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OpEdNews Op Eds    H2'ed 2/15/13

Swinging for the Fences: The Fable of the Magnet

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This is the second in the series, Swinging for the Fences.  The first was:

Toward an Integrative Vision for a Better Human Future

A highly related piece was A Sick and Broken Spirit


My new project --- presently called "Swinging for the Fences"  -- is about equipping us to gain better control of our destiny, as a nation, as a civilization, as a species. It begins with understanding what we're up against.

History was described by James Joyce as "a nightmare from which we are trying to awaken."  To us rather privileged Americans --- privileged in our material wealth, in our liberty, and in our comparative immunity from the worst of violence and oppression --- that sounds like an excessively dark assessment.  But history certainly has its nightmares. 


The usual answer --- or assumption, as usually the question isn't even articulated --- is that "human nature" is so deeply flawed: our kind just naturally creates nightmares.  This answer seems obvious to people who see the whole as only the sum of its parts:  they see people acting on the basis of the choices they make, and they assume that if the consequences are bad it must be because it is in the nature of people to make bad choices.

I am absolutely convinced that this common-sense view of things misses very important dimensions of the reality. 

Our reality consists not only of us individual human beings, but also of the systems that we civilized human beings have created.  (Some of these systems we know about and of some them we are unaware.)  And our destiny is shaped not only by the intentions of human beings making choices but also by the systemic forces that operate on a vast scale and go far to determine both the options available to people and the outcome of the choices they make.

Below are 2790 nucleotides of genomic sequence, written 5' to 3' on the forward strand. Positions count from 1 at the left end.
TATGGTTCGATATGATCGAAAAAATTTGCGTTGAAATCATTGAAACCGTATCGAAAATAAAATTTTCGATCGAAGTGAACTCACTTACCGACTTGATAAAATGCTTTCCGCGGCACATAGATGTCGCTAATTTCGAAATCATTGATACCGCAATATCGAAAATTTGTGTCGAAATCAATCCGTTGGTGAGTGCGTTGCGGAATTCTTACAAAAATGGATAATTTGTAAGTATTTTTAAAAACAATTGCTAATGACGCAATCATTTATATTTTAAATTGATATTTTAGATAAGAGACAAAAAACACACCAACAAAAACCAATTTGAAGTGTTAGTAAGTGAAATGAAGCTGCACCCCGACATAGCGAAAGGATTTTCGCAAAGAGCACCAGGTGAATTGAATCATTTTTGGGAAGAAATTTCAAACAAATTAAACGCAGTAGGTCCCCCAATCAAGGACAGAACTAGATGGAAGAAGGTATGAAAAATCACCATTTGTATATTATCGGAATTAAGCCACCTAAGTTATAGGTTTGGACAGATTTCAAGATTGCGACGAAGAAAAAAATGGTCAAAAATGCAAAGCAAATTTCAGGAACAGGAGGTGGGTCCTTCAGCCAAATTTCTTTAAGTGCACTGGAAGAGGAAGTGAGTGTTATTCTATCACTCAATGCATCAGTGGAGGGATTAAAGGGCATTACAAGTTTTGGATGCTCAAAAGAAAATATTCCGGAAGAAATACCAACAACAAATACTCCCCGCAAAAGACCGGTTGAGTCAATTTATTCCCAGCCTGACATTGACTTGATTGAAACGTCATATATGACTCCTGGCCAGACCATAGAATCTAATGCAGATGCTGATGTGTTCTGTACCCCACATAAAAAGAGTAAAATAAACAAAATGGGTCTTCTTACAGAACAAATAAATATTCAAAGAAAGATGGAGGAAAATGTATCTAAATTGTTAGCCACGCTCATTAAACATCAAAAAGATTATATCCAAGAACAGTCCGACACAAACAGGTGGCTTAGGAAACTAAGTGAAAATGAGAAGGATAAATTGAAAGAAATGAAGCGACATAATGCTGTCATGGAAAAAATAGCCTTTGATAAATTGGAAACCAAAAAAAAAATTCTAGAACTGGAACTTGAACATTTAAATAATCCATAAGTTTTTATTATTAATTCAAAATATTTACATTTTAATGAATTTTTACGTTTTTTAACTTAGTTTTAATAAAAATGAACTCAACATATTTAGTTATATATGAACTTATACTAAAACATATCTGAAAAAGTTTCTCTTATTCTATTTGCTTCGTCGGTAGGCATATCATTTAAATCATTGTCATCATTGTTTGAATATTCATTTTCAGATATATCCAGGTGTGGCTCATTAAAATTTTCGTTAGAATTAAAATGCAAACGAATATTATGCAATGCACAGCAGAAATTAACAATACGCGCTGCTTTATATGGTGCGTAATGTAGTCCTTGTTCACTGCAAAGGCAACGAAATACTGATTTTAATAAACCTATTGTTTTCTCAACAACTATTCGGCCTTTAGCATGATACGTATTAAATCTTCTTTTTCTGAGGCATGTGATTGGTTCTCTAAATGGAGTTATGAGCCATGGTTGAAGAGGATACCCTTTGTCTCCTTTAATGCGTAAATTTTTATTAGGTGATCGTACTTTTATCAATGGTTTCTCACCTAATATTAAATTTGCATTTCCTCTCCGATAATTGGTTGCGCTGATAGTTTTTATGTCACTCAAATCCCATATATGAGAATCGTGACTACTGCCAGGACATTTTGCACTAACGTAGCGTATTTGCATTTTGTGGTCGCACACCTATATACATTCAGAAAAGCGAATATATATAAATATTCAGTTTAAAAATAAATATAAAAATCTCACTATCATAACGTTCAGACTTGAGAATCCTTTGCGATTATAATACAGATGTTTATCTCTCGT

Years ago I came across a fable (I'm trying now to hunt down the source) that depicts iron filings in the process of making what they think to be their own decision about where to go.  Meanwhile, as they are discussing the issue, a magnet is invisibly approaching.  The closer the magnet gets, the more excitedly the filings become convinced that they must travel in the specific direction in which the magnet, unbeknownst to them, is to be found. 

To the filings in the fable, the choice of direction was theirs.  To the observer with the larger perspective, explaining the direction they went is impossible without reference to the magnet.

So also with us humans in history. 

One need not know a whole lot about history to know that frequently the way things unfold is not what most of the people in the situation would have chosen. 

How many of the citizens of mid-nineteenth-century America would have chosen the American Civil War as the means to deal with the long-standing issue of slavery? 

How many Europeans at the time of the Armistice in 1918 would have chosen to be in the situation that beset Europe in 1940? 

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Andy Schmookler, an award-winning author, political commentator, radio talk-show host, and teacher, was the Democratic nominee for Congress from Virginia's 6th District. His new book -- written to have an impact on the central political battle of our time -- is (more...)
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